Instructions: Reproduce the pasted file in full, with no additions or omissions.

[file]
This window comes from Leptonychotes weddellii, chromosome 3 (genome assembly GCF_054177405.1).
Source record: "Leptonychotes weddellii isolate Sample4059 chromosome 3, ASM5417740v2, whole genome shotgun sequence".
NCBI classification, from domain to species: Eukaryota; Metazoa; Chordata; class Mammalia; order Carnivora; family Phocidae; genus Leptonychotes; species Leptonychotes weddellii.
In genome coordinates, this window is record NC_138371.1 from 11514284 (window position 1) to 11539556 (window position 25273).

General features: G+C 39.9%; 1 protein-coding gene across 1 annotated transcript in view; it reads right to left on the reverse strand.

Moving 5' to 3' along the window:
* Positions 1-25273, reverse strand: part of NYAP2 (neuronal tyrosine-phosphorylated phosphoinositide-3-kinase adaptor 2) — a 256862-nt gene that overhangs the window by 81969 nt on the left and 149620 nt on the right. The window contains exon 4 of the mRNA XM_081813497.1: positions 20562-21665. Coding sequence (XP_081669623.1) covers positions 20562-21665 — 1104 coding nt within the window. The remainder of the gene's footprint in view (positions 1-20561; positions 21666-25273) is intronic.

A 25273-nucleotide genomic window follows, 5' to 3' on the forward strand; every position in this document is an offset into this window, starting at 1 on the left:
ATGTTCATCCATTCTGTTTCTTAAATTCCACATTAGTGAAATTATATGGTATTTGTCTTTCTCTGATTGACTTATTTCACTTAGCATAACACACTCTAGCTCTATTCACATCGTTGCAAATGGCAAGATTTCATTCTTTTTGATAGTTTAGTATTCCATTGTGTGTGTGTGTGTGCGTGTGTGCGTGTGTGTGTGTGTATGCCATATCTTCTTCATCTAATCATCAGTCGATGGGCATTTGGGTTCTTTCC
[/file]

This window comes from Leptonychotes weddellii, chromosome 3 (genome assembly GCF_054177405.1).
Source record: "Leptonychotes weddellii isolate Sample4059 chromosome 3, ASM5417740v2, whole genome shotgun sequence".
NCBI classification, from domain to species: Eukaryota; Metazoa; Chordata; class Mammalia; order Carnivora; family Phocidae; genus Leptonychotes; species Leptonychotes weddellii.
In genome coordinates, this window is record NC_138371.1 from 11514284 (window position 1) to 11539556 (window position 25273).

General features: G+C 39.9%; 1 protein-coding gene across 1 annotated transcript in view; it reads right to left on the reverse strand.

Moving 5' to 3' along the window:
* Positions 1-25273, reverse strand: part of NYAP2 (neuronal tyrosine-phosphorylated phosphoinositide-3-kinase adaptor 2) — a 256862-nt gene that overhangs the window by 81969 nt on the left and 149620 nt on the right. The window contains exon 4 of the mRNA XM_081813497.1: positions 20562-21665. Coding sequence (XP_081669623.1) covers positions 20562-21665 — 1104 coding nt within the window. The remainder of the gene's footprint in view (positions 1-20561; positions 21666-25273) is intronic.

A 25273-nucleotide genomic window follows, 5' to 3' on the forward strand; every position in this document is an offset into this window, starting at 1 on the left:
ATGTTCATCCATTCTGTTTCTTAAATTCCACATTAGTGAAATTATATGGTATTTGTCTTTCTCTGATTGACTTATTTCACTTAGCATAACACACTCTAGCTCTATTCACATCGTTGCAAATGGCAAGATTTCATTCTTTTTGATAGTTTAGTATTCCATTGTGTGTGTGTGTGTGCGTGTGTGCGTGTGTGTGTGTGTATGCCATATCTTCTTCATCTAATCATCAGTCGATGGGCATTTGGGTTCTTTCC